Aluvation’s heat-treatment systems are designed to replicate shipping containers, and can be delivered to a metalcasting location and ready to operate in one to five days.

Scaling Heat-Treating Expertise to Match Opportunities

June 1, 2018
Modular, mobile, standardized technology that lets aluminum foundries catch on to the trend

Being an automotive supplier means sifting through forecasts and monitoring trends to determine what decisions are being made, what changes are taking hold, what concepts are budding in the minds of the designers (and regulators, theorists, and of course car buyers) that will define your customer base. Anything you think is constant about the current automotive market seems open to change. Many developments seem possible, but far from certain.

Except for aluminum, including aluminum castings. There, everything is growing. And automotive aluminum is more than a trend: the automotive consulting/research firm Ducker Worldwide predicts automakers will continue to increase their products’ total aluminum content from 397 lbs./vehicle (PPV) in 2015 to 565 PPV by 2028, to 16% of total vehicle weight.

But for aluminum foundries and diecasters, supplying castings to automakers demands more than a forecast. There are other issues to be addressed, including the necessity to heat-treat aluminum castings to achieve the hardness necessary for automotive applications. Cast aluminum parts are prone to brittleness, meaning they cannot be used in high-stress applications, and making the castings larger or thicker to offset that problem contravenes the lightweighting objectives that favor aluminum in the first place.

Nor is heat treating an ordinary capability for aluminum casting producers. It’s a process that requires capital investment, operating capital, and particularly the metallurgical expertise to conduct industrial heating effectively and reliably.

One heat-treating expert is Markus Belte, the developer of a process for heat-treating structural components for the first compact vehicle with an all-aluminum chassis. Later, he introduced heat treatment for engine mounts, and then the first heat-treatment process for diesel engine cylinder heads and blocks. 

Belte’s developments also include polymer quenching, a sequence of heating and cooling steps that impart high-strength material properties automotive customers require of aluminum castings. 

Now, the demand for automotive aluminum castings has given rise to a new concept: centralized management and handling of the heat-treating process, with customized process expertise. Belte founded Aluvation, which via its Aluvation Technology Center in Paderborn, Germany, offers heat-treatment to aluminum parts manufacturers not in capital-intensive installations but via a modular, digitalized, and transportable process. 

By using mobile, scalable, and standardized furnaces designed like shipping containers, Aluvation oversees high-tech heat-treatment activities that are connected via an Industry 4.0-tuned data network. Customers rent a heat-treatment plant, including process development service, according to their specific needs and the particular volume requirements; it can be installed within days; and integrated into a production program. The electric-powered furnace modules can operate anywhere in the world, centrally controlled from the Aluvation Technology Center.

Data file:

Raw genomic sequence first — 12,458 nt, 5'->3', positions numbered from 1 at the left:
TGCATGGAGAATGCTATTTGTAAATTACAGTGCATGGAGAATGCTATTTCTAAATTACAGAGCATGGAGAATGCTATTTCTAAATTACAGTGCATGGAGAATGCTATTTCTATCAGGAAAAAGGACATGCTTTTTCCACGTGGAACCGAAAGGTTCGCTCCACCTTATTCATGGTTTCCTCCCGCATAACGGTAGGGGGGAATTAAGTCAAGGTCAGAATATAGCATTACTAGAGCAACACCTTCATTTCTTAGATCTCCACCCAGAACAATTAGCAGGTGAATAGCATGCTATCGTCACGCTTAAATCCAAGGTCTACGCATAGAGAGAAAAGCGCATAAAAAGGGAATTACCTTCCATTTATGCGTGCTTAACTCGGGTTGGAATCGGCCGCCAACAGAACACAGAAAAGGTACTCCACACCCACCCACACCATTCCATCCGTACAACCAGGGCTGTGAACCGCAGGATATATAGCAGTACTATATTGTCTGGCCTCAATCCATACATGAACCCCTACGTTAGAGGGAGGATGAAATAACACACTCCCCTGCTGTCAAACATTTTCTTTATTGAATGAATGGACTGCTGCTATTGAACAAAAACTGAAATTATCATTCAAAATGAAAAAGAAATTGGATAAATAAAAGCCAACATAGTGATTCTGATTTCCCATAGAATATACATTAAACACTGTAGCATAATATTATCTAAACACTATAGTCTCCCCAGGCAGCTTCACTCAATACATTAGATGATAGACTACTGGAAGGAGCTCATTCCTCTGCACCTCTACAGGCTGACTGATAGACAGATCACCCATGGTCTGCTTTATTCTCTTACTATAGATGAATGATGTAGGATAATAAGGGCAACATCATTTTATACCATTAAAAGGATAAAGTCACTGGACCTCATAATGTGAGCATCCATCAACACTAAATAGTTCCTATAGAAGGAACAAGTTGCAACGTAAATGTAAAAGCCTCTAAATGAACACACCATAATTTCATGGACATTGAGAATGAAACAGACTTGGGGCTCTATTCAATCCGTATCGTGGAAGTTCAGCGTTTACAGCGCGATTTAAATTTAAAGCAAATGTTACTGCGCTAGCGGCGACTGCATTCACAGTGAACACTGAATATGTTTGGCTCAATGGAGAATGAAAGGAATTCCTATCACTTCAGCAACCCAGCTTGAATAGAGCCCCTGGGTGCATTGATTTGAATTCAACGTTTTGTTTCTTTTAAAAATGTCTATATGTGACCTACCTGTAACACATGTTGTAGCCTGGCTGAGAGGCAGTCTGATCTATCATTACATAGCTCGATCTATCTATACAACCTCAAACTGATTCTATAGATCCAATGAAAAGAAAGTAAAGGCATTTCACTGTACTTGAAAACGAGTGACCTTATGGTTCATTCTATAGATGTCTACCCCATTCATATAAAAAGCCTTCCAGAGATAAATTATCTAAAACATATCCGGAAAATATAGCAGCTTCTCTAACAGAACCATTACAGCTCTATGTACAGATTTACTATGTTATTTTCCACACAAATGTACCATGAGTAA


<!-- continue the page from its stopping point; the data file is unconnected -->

Heat-treatment (T5, T6, and T7) capabilities range to allow different metalcasting operations to choose the right type of installation for their products and business plan.  Stress relief, recrystallization annealing, stabilization annealing, and soft annealing are offered. 

One or more continuously variable electric-heated modules can be selected, to perform heat-treatment in a temperature range of 80-550°C, with temperature uniformity of +/-3°C. Maximum system dimensions are 5,400×1,700×1,700 mm, for parts weighing up to 6 metric tons.

With truck transportation available, the heat-treating system can be set-up and commissioned in one to five days (depending on the number of linked modules), and all process planning, monitoring, documentation, and archiving is managed at the ATC in Germany.

Turning a traditional, capital-intensive industrial process into a scalable technology that metalcasters can use to ride a market trend demands tapping into another trend. Aluvation is using an Internet of Things middleware platform offered by Relayr to convey the process information from customers sites, plus the Google Cloud platform to host the analytical and management computing activity. Belte called the two technologies “a crucial part of our business model.

“The Relayr solution not only enables basic tracking functions, it also provides sophisticated predictive maintenance allowing us to provide uptime guarantees to our clients, remote monitoring, and adjustment of the production process from our central technology center, and the new business concept of aluminum heat-treatment as a service,” the Aluvation CEO said.  

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